President Trump’s order to ban immigration from seven Muslim-majority countries has led to 30 more US technology firms openly expressing their opposition to it.
The 30 technology firms, who have just signed a brief opposing the ban, join 97 others who have already filed a legal document objecting to the ban because they believe that the ban will not only harm their businesses, but that it could also be unconstitutional.
About The Ban
President Trump’s executive order meant that as well as the suspension of US entry permission for nationals of Iraq, Syria, Iran, Libya, Somalia, Sudan and Yemen, Syrian refugees have also been banned indefinitely. There is, however, a temporary restraining order in place allowing visa holders from the seven named countries entry into the US until the case has been heard in its entirety.
The Objections From Tech Businesses
The order may be considered by many to be unconstitutional for several reasons. Firstly, it appears to have been poorly vetted and researched, and appears to be irrational. The order is also regarded by many as being unconstitutional because it appears to violate the separation of power between the federal government and the states, and it violates the First Amendment’s Free Exercise Clause because of its apparent bias against Muslims.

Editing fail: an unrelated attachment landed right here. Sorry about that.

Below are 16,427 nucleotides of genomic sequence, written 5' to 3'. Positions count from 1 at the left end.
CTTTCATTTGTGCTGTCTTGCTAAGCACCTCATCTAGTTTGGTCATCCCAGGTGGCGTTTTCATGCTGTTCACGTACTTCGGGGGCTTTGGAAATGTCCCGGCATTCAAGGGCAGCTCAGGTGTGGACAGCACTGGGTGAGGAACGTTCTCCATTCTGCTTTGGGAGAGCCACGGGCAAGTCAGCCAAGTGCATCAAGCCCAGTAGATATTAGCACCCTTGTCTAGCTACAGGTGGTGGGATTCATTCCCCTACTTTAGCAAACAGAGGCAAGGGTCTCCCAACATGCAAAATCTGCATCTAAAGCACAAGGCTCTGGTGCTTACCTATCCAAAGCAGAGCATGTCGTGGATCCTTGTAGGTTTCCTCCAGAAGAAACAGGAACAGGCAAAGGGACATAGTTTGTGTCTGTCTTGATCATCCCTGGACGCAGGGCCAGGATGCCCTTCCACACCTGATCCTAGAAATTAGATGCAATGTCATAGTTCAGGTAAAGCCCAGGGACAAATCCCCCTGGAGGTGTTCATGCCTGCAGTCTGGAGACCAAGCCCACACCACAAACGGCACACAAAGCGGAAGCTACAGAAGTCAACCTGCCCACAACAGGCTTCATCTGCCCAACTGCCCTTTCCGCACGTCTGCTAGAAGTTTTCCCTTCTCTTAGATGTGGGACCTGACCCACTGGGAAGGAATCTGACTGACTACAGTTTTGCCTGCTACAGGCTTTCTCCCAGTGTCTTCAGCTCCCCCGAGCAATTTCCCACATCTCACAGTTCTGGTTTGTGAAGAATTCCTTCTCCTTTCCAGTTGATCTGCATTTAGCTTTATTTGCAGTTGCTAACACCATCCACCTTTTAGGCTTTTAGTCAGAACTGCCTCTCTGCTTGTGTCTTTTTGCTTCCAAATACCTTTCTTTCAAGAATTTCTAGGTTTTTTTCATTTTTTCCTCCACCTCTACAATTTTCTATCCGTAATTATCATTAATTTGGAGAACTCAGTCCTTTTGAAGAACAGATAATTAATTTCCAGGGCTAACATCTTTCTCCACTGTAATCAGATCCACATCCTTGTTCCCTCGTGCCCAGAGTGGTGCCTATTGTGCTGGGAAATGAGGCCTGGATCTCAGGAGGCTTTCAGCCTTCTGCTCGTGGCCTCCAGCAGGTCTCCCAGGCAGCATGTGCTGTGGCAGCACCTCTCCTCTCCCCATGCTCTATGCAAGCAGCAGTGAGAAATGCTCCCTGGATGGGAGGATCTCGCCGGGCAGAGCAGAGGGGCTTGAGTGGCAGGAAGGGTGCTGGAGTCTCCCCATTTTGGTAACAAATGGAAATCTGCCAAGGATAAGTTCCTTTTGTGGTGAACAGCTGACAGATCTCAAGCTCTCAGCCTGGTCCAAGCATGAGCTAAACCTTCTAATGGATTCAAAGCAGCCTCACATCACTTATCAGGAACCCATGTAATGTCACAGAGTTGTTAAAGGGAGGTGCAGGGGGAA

In terms of potential damage to technology businesses, the ban may make the US a less attractive country for tech businesses and tech workers to move to, and could, along with possible changes to H-1B visas, cause skilled immigrant tech workers and whole start-ups to move out of the US to other countries e.g. India or China. Innovation and the competitive edge that many US companies derive partly from their many immigrant workers could therefore also suffer.
The Brief and the New Signatories
The latest technology companies to object have signed up to the amicus brief. This allows parties not directly involved in a case, but who feel that they have been / could affected by it to give their view. The 30 new signatories include some big names, such as HP, Adobe, Apple, Facebook, and Microsoft.
What Does This Mean For Your Business?
This case illustrates how the attractiveness of the business environment is important in any country, in terms of attracting skilled labour and businesses. Governments and leaders who can make the business environment attractive, and manage security matters well at the same time can therefore bring economic benefits to their countries. This case also illustrates how some industries, more than others, such as the technology industry (which is the same in the UK also) rely on access to labour from many different countries. These industries can therefore suffer if government messages, rules, policies and interventions act not just as a deterrent to potential economic and wealth contributors, but also unsettles and upsets existing, well established existing, big companies.